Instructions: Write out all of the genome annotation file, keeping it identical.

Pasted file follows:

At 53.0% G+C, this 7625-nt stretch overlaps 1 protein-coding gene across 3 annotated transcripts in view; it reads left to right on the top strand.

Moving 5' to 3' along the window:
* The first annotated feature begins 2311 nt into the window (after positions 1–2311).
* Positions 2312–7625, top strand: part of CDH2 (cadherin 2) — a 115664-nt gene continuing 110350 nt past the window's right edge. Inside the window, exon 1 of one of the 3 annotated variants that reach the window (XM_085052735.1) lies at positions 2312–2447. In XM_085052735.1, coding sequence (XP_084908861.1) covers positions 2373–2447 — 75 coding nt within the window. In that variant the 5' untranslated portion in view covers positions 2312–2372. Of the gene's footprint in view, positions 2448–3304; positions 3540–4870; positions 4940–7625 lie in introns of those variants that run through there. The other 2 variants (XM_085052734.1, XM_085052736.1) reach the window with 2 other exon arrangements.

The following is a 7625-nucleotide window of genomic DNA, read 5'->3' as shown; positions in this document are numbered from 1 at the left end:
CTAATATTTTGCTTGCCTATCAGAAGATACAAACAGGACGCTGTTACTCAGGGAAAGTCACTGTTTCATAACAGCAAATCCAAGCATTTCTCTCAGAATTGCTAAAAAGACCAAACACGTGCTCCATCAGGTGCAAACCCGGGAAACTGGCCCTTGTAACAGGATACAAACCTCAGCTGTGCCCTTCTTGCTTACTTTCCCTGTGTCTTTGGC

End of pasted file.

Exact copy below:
At 53.0% G+C, this 7625-nt stretch overlaps 1 protein-coding gene across 3 annotated transcripts in view; it reads left to right on the top strand.

Moving 5' to 3' along the window:
* The first annotated feature begins 2311 nt into the window (after positions 1–2311).
* Positions 2312–7625, top strand: part of CDH2 (cadherin 2) — a 115664-nt gene continuing 110350 nt past the window's right edge. Inside the window, exon 1 of one of the 3 annotated variants that reach the window (XM_085052735.1) lies at positions 2312–2447. In XM_085052735.1, coding sequence (XP_084908861.1) covers positions 2373–2447 — 75 coding nt within the window. In that variant the 5' untranslated portion in view covers positions 2312–2372. Of the gene's footprint in view, positions 2448–3304; positions 3540–4870; positions 4940–7625 lie in introns of those variants that run through there. The other 2 variants (XM_085052734.1, XM_085052736.1) reach the window with 2 other exon arrangements.

The following is a 7625-nucleotide window of genomic DNA, read 5'->3' as shown; positions in this document are numbered from 1 at the left end:
CTAATATTTTGCTTGCCTATCAGAAGATACAAACAGGACGCTGTTACTCAGGGAAAGTCACTGTTTCATAACAGCAAATCCAAGCATTTCTCTCAGAATTGCTAAAAAGACCAAACACGTGCTCCATCAGGTGCAAACCCGGGAAACTGGCCCTTGTAACAGGATACAAACCTCAGCTGTGCCCTTCTTGCTTACTTTCCCTGTGTCTTTGGC